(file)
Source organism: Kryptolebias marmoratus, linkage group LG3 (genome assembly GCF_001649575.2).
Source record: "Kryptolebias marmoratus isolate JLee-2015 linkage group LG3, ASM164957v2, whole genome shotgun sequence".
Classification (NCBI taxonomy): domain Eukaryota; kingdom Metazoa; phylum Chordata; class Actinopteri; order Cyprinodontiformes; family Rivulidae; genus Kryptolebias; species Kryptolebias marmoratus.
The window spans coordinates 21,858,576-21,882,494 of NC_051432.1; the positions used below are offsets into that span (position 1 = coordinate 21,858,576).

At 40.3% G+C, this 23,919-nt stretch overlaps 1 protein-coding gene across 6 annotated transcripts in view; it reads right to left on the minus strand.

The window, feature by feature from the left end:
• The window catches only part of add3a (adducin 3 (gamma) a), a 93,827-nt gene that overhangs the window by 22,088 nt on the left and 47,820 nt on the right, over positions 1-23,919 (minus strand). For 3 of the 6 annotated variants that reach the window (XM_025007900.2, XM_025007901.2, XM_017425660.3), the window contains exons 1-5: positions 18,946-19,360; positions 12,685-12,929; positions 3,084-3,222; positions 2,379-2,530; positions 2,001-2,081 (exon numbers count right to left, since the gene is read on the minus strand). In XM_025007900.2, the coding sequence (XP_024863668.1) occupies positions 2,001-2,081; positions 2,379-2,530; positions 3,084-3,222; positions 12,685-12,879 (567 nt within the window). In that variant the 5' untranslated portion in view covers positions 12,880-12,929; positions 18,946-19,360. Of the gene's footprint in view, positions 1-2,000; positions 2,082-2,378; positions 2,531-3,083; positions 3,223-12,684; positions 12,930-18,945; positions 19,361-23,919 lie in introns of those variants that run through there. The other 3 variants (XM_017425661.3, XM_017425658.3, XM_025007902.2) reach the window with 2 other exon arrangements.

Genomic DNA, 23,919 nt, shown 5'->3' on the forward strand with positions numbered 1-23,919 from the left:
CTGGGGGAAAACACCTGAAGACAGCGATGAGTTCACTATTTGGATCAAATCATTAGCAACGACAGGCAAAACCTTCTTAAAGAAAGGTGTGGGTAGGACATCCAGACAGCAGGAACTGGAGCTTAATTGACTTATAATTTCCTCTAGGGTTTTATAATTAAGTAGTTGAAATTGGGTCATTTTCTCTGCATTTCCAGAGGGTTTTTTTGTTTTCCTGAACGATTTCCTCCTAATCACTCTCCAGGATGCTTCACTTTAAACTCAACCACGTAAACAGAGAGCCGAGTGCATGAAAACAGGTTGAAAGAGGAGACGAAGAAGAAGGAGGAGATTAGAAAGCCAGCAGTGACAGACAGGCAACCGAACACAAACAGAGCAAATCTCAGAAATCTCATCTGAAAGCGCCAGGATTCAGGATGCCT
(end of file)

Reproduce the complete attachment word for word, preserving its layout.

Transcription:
Source organism: Kryptolebias marmoratus, linkage group LG3 (genome assembly GCF_001649575.2).
Source record: "Kryptolebias marmoratus isolate JLee-2015 linkage group LG3, ASM164957v2, whole genome shotgun sequence".
Classification (NCBI taxonomy): domain Eukaryota; kingdom Metazoa; phylum Chordata; class Actinopteri; order Cyprinodontiformes; family Rivulidae; genus Kryptolebias; species Kryptolebias marmoratus.
The window spans coordinates 21,858,576-21,882,494 of NC_051432.1; the positions used below are offsets into that span (position 1 = coordinate 21,858,576).

At 40.3% G+C, this 23,919-nt stretch overlaps 1 protein-coding gene across 6 annotated transcripts in view; it reads right to left on the minus strand.

The window, feature by feature from the left end:
• The window catches only part of add3a (adducin 3 (gamma) a), a 93,827-nt gene that overhangs the window by 22,088 nt on the left and 47,820 nt on the right, over positions 1-23,919 (minus strand). For 3 of the 6 annotated variants that reach the window (XM_025007900.2, XM_025007901.2, XM_017425660.3), the window contains exons 1-5: positions 18,946-19,360; positions 12,685-12,929; positions 3,084-3,222; positions 2,379-2,530; positions 2,001-2,081 (exon numbers count right to left, since the gene is read on the minus strand). In XM_025007900.2, the coding sequence (XP_024863668.1) occupies positions 2,001-2,081; positions 2,379-2,530; positions 3,084-3,222; positions 12,685-12,879 (567 nt within the window). In that variant the 5' untranslated portion in view covers positions 12,880-12,929; positions 18,946-19,360. Of the gene's footprint in view, positions 1-2,000; positions 2,082-2,378; positions 2,531-3,083; positions 3,223-12,684; positions 12,930-18,945; positions 19,361-23,919 lie in introns of those variants that run through there. The other 3 variants (XM_017425661.3, XM_017425658.3, XM_025007902.2) reach the window with 2 other exon arrangements.

Genomic DNA, 23,919 nt, shown 5'->3' on the forward strand with positions numbered 1-23,919 from the left:
CTGGGGGAAAACACCTGAAGACAGCGATGAGTTCACTATTTGGATCAAATCATTAGCAACGACAGGCAAAACCTTCTTAAAGAAAGGTGTGGGTAGGACATCCAGACAGCAGGAACTGGAGCTTAATTGACTTATAATTTCCTCTAGGGTTTTATAATTAAGTAGTTGAAATTGGGTCATTTTCTCTGCATTTCCAGAGGGTTTTTTTGTTTTCCTGAACGATTTCCTCCTAATCACTCTCCAGGATGCTTCACTTTAAACTCAACCACGTAAACAGAGAGCCGAGTGCATGAAAACAGGTTGAAAGAGGAGACGAAGAAGAAGGAGGAGATTAGAAAGCCAGCAGTGACAGACAGGCAACCGAACACAAACAGAGCAAATCTCAGAAATCTCATCTGAAAGCGCCAGGATTCAGGATGCCT